Four different horses and riders were released when Jesus opened the first four seals of the heavenly scroll, revealing that war, violence, disease, famine, economic calamity, and death will come and go around the world as we wait for the return of Christ (Rev. 6:1–8). Our Lord’s opening the fifth seal allows us to see not what is happening on earth during this era but rather what is happening in heaven. As we will see, however, the situation in heaven is not entirely disassociated from earthly events.
Christ opens the fifth seal, and John sees “under the altar the souls of those who had been slain for the word of God and for the witness they had borne” (v. 9). John views Christians who have died for their faithfulness to Jesus, the company of martyrs who have paid the ultimate price for their gospel testimony. Their earthly lives having ended, they live on in heaven waiting for the resurrection of their bodies. That they are under the heavenly altar and able to converse with the Lord indicates that the close, ongoing relationship between Christ and His people does not end at death.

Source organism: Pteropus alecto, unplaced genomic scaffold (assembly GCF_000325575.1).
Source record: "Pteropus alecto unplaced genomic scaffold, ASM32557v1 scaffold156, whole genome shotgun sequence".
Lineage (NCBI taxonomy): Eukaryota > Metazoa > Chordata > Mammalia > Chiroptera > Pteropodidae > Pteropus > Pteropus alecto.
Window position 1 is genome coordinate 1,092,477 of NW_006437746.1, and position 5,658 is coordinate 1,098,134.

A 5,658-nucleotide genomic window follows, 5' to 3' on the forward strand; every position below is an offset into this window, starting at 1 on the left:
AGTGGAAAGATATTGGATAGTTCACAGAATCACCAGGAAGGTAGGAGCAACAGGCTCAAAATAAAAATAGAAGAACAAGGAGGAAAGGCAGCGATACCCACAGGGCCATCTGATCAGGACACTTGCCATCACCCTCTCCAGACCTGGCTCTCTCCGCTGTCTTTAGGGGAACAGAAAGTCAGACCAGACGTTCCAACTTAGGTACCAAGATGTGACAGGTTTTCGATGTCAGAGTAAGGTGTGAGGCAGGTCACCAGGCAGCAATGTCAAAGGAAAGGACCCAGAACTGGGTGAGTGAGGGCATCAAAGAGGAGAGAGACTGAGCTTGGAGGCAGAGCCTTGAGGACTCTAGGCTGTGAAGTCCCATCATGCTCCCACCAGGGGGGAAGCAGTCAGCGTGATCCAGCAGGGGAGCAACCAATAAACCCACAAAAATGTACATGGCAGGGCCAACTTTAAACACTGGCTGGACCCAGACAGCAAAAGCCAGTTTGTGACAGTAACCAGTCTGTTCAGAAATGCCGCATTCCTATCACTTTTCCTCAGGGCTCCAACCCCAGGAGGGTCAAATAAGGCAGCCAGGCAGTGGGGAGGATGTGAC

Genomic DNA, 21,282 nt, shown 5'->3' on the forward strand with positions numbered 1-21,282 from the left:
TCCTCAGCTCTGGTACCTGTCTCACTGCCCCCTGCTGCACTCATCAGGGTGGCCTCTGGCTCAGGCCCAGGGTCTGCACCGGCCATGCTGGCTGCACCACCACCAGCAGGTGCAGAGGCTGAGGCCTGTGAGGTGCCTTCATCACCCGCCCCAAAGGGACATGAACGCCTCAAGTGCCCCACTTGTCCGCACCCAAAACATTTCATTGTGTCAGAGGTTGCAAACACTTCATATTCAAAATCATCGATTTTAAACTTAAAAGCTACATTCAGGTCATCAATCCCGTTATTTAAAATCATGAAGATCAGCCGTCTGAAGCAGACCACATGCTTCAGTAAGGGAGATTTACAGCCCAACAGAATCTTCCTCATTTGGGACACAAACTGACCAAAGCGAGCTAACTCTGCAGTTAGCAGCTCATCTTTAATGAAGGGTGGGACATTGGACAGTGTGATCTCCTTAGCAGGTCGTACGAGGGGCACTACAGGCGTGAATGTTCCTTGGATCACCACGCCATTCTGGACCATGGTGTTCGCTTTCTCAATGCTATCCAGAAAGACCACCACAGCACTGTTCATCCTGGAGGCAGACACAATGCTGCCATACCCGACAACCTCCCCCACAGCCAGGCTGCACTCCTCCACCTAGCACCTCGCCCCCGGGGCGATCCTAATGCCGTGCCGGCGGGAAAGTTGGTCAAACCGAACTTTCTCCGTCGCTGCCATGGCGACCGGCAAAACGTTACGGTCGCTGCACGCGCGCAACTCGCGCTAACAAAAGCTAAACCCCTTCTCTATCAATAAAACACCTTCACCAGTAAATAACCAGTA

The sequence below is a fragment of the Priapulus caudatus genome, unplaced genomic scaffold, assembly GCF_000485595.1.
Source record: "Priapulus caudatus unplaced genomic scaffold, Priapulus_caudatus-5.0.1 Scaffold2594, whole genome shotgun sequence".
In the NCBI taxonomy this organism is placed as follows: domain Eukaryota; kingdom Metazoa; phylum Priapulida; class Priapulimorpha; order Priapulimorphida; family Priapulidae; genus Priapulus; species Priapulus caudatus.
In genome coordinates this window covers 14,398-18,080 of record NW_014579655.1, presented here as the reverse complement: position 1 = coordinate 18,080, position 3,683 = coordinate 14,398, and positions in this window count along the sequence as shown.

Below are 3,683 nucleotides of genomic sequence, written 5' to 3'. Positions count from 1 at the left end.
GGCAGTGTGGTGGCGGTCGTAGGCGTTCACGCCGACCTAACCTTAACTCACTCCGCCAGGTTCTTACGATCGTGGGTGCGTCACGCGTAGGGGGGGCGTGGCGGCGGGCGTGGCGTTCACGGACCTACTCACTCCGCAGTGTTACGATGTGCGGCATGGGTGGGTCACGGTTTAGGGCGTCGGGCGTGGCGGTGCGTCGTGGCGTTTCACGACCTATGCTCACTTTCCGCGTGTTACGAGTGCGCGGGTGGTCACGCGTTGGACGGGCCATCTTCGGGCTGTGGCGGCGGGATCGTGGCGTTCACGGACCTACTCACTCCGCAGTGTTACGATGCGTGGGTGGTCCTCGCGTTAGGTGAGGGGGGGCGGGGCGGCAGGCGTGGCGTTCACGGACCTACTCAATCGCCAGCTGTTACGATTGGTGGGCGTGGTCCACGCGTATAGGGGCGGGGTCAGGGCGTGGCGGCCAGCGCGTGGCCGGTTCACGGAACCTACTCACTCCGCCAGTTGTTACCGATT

Scripture and first-century Jewish tradition both speak of the messianic woes, a period of intense suffering for the people of God that precedes the consummation of the Messiah’s reign (Dan. 7:21–22; Mark 13:19–20; Col. 1:24). God’s Word also talks about His truth going forth from Israel to the nations and the conversion of gentiles to faith in the God of Israel (e.g., Isa. 19:19–25; 43:10–12; Mic. 4:1–2; Zech. 2:11). Commentators note that John’s vision in Revelation 6:9–11 brings all these things together, making it plain that the conversion of the nations involves the suffering of God’s people as witnesses to the truth. As horrible as the death of the martyrs may be, it serves a purpose in the Lord’s eternal plan of salvation.
This does not mean that God will not hold to account the people who inflict such suffering. The martyrs in heaven cry out for vindication, and Jesus promises that it is coming, but not quite yet. First, the full number of those appointed for martyrdom must die (vv. 10–11). The Lord has not forgotten those who suffer for their faith. He takes note of every injustice visited on His children and will repay it in full. Matthew Henry writes, “When this number [of martyrs] is fulfilled, God will take a just and glorious revenge upon their cruel persecutors; he will recompense tribulation to those who trouble them, and to those that are troubled full and uninterrupted rest.”